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Free, Online Videos in Science Instruction

Science teaching colleagues, program administrators and professional development staff,

If you have experience teaching science, please read the announcement below. If you work with teachers who have interest and experience in teaching science, please share the announcement, and also encourage teachers to join the LINCS Science Community of Practice.

We are looking for adult education teachers with experience in teaching science to work in a private LINCS online science group to 1) create a list of free, online science instructional videos for adult and out-of-school youth learners, and 2) review and discuss some of the videos. The goal is to create reviews of videos that have engaging science content and good science instruction. The video list would be used to help adult learners, including those with little science content knowledge, and it might also include science professional development videos for teachers. We would select videos from the list, and review them using a simple online form. In the online group we also might discuss how to use science instruction videos with students.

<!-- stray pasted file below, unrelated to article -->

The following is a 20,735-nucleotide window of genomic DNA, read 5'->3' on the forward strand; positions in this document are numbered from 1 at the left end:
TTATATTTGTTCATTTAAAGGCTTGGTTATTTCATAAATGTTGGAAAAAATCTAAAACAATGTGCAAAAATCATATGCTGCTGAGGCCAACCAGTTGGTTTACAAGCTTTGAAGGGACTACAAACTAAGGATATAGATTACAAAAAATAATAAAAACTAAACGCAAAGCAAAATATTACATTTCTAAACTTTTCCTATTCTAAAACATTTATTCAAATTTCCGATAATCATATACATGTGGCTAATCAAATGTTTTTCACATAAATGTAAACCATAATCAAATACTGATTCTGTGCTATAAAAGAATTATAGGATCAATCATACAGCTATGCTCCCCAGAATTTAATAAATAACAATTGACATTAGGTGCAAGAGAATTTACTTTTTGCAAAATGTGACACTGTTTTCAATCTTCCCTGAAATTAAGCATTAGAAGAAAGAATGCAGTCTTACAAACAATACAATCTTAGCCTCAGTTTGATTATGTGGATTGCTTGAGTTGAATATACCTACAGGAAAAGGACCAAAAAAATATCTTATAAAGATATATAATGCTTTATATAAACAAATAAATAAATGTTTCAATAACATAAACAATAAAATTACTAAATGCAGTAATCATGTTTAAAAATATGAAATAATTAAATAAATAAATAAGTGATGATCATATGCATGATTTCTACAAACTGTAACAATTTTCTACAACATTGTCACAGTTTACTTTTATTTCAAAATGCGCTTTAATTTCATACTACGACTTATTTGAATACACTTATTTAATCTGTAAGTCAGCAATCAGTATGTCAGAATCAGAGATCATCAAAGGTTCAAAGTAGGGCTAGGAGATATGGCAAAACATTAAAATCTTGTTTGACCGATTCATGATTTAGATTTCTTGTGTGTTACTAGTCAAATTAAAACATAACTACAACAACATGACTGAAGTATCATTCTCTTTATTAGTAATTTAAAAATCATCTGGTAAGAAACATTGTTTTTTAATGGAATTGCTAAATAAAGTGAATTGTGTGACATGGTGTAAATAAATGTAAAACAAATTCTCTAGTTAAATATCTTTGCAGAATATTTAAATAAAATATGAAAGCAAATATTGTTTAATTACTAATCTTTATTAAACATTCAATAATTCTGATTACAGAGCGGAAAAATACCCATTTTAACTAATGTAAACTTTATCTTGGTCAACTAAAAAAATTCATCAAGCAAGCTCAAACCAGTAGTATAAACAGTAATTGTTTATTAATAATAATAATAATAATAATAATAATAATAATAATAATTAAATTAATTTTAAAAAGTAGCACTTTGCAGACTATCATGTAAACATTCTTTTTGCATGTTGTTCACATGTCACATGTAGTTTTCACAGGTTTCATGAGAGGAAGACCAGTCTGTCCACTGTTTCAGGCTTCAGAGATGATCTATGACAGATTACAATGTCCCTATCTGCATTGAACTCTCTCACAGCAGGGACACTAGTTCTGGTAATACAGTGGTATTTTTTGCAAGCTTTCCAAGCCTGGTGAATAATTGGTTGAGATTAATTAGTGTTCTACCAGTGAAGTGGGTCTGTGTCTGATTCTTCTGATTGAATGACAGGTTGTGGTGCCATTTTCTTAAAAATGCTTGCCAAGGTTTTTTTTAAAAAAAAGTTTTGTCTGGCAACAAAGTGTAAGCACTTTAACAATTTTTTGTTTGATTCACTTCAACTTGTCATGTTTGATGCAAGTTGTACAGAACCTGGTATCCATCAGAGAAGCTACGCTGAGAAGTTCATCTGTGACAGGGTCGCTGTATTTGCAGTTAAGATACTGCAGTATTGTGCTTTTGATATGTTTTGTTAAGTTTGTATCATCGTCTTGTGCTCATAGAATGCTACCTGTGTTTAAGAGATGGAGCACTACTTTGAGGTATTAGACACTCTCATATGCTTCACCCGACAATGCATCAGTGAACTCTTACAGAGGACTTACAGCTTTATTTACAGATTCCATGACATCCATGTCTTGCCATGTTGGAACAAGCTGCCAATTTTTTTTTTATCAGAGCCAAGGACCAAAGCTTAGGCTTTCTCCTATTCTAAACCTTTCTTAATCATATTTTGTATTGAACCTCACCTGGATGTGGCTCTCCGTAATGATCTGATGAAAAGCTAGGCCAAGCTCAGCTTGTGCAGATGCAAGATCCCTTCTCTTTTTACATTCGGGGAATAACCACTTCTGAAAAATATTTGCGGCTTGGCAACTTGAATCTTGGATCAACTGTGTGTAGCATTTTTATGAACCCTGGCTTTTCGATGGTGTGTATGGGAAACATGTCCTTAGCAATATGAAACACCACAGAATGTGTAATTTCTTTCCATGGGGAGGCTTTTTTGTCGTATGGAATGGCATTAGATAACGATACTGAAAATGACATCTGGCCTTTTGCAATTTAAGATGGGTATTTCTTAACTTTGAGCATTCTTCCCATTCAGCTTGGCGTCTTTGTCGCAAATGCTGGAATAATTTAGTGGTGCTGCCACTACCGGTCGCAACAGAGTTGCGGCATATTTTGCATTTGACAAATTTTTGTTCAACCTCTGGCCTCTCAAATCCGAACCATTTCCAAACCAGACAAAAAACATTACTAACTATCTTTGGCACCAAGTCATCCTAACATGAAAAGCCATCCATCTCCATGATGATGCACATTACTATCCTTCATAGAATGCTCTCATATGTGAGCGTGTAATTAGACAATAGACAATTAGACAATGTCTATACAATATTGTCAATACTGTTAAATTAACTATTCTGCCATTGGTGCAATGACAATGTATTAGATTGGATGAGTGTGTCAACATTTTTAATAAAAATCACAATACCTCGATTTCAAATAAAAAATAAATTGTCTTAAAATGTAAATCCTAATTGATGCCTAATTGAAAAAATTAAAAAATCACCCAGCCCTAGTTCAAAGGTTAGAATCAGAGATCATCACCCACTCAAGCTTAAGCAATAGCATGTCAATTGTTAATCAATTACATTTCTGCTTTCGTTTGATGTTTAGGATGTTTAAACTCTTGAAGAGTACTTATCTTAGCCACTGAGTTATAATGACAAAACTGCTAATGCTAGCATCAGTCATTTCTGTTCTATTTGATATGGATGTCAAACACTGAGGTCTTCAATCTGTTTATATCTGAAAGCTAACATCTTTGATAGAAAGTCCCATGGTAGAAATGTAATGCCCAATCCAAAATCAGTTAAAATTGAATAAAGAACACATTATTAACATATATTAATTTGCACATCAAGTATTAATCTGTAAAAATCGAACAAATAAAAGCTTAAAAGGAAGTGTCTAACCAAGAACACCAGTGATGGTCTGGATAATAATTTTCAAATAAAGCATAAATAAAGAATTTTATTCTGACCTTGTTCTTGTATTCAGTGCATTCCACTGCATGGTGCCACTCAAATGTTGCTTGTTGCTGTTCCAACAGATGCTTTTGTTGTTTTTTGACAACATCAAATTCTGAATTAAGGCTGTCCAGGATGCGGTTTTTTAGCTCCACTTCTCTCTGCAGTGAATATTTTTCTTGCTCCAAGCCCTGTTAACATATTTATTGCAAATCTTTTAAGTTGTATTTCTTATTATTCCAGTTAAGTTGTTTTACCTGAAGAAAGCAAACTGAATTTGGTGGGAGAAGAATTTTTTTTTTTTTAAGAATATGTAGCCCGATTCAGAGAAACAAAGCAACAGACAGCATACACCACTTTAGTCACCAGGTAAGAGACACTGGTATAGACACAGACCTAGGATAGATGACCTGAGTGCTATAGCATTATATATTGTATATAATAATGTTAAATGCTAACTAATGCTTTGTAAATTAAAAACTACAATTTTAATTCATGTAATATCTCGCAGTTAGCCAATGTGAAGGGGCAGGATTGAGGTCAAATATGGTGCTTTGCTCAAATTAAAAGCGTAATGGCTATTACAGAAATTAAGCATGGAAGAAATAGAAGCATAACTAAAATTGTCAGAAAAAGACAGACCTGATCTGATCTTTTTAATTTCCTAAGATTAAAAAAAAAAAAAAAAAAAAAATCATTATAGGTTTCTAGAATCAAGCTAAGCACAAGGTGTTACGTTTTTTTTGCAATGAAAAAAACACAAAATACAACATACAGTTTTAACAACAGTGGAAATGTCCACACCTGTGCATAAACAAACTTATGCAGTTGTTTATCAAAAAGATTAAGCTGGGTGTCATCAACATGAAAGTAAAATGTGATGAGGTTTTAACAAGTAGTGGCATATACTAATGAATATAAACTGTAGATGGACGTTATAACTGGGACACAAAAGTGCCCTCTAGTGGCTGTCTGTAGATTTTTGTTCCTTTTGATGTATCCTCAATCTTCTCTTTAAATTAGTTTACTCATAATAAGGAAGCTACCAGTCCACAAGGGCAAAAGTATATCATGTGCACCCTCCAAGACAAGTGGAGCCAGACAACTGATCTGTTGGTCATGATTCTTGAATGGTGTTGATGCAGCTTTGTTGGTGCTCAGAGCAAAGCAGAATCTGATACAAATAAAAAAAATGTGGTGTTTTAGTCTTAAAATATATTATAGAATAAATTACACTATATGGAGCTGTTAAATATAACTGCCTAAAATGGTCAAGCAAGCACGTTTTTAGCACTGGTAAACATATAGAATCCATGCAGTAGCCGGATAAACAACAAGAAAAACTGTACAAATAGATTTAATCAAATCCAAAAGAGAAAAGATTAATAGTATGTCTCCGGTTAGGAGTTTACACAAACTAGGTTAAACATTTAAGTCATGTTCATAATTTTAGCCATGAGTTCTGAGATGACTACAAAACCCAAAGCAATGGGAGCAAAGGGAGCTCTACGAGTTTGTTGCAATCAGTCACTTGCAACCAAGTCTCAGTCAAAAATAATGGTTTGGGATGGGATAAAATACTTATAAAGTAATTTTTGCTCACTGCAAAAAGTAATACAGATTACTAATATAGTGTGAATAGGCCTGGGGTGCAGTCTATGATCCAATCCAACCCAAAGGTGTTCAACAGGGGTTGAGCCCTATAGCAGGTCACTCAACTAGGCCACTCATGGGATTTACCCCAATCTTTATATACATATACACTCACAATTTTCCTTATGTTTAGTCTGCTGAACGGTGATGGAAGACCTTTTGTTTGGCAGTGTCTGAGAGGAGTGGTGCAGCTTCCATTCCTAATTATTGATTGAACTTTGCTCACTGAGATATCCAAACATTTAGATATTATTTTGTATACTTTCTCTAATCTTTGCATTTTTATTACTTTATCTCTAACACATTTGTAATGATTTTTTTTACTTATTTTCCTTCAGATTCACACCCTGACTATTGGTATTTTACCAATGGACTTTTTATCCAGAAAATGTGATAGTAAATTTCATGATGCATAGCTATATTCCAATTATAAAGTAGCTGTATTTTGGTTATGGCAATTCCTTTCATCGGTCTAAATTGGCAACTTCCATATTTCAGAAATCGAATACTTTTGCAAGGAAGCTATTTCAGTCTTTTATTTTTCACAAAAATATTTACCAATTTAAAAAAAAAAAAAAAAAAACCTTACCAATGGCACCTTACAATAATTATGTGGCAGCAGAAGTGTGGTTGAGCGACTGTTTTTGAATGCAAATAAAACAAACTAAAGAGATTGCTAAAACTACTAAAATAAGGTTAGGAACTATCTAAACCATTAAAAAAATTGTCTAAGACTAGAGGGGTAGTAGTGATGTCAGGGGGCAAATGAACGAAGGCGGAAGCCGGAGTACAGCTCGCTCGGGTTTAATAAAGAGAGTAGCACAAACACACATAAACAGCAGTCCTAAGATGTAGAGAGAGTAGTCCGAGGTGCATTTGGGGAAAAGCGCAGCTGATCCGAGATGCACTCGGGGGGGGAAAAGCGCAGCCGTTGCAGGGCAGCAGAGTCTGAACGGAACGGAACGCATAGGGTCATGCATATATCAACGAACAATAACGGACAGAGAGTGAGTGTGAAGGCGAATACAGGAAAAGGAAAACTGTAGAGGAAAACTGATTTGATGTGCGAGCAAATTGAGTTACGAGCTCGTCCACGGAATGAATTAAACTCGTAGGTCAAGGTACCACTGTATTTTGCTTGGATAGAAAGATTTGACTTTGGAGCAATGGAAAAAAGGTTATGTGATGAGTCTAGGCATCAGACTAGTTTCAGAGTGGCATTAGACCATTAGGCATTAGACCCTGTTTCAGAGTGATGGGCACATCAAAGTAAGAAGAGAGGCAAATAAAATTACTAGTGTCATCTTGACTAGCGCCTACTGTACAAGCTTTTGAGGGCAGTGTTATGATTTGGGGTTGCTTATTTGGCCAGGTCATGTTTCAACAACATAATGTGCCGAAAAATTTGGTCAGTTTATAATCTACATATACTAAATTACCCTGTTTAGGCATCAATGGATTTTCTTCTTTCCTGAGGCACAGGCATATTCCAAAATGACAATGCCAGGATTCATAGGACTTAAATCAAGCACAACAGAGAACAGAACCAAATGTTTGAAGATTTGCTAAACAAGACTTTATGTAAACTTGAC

The project’s purpose is to enhance face-to-face science teaching with good videos to use in class, for classes that have access to a computer and multimedia projector. Many of the videos can be downloaded and saved to a portable drive, so that teachers can use them even if they don’t have Internet access in their classroom.  Students can also watch the videos on their own, outside class, from wherever they might access the web. 

This is a volunteer effort. It will not require a great deal of time for each person to review two-five videos (some of which are quite short.) Each video will be reviewed by at least two teachers. The group’s goal might be to review a total of 10-20 videos. If we get at least six people who want to do this, we’ll begin in March, 2014. 

If you want to join the project, or if you have questions, please email David at We hope from time to time to post reports here on its progress.

David J. Rosen,

Susan Cowles,